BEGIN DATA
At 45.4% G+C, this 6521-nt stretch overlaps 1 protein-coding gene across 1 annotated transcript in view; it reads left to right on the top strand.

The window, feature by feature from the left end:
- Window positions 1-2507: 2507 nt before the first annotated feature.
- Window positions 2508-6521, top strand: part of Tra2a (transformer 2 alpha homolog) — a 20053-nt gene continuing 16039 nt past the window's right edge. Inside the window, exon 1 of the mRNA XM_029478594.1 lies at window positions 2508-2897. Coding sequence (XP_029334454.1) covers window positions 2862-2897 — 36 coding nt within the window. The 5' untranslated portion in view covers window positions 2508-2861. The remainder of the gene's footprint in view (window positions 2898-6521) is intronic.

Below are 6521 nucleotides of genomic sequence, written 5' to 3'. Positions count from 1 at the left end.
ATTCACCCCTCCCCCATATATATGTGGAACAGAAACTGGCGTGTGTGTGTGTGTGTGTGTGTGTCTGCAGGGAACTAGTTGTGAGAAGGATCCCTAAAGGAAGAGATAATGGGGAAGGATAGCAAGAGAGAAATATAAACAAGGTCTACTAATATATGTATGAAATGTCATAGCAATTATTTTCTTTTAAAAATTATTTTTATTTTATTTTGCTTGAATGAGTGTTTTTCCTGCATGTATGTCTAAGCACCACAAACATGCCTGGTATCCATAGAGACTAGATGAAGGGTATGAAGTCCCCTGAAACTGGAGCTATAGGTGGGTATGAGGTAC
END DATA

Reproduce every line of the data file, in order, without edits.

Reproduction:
At 45.4% G+C, this 6521-nt stretch overlaps 1 protein-coding gene across 1 annotated transcript in view; it reads left to right on the top strand.

The window, feature by feature from the left end:
- Window positions 1-2507: 2507 nt before the first annotated feature.
- Window positions 2508-6521, top strand: part of Tra2a (transformer 2 alpha homolog) — a 20053-nt gene continuing 16039 nt past the window's right edge. Inside the window, exon 1 of the mRNA XM_029478594.1 lies at window positions 2508-2897. Coding sequence (XP_029334454.1) covers window positions 2862-2897 — 36 coding nt within the window. The 5' untranslated portion in view covers window positions 2508-2861. The remainder of the gene's footprint in view (window positions 2898-6521) is intronic.

Below are 6521 nucleotides of genomic sequence, written 5' to 3'. Positions count from 1 at the left end.
ATTCACCCCTCCCCCATATATATGTGGAACAGAAACTGGCGTGTGTGTGTGTGTGTGTGTGTGTCTGCAGGGAACTAGTTGTGAGAAGGATCCCTAAAGGAAGAGATAATGGGGAAGGATAGCAAGAGAGAAATATAAACAAGGTCTACTAATATATGTATGAAATGTCATAGCAATTATTTTCTTTTAAAAATTATTTTTATTTTATTTTGCTTGAATGAGTGTTTTTCCTGCATGTATGTCTAAGCACCACAAACATGCCTGGTATCCATAGAGACTAGATGAAGGGTATGAAGTCCCCTGAAACTGGAGCTATAGGTGGGTATGAGGTAC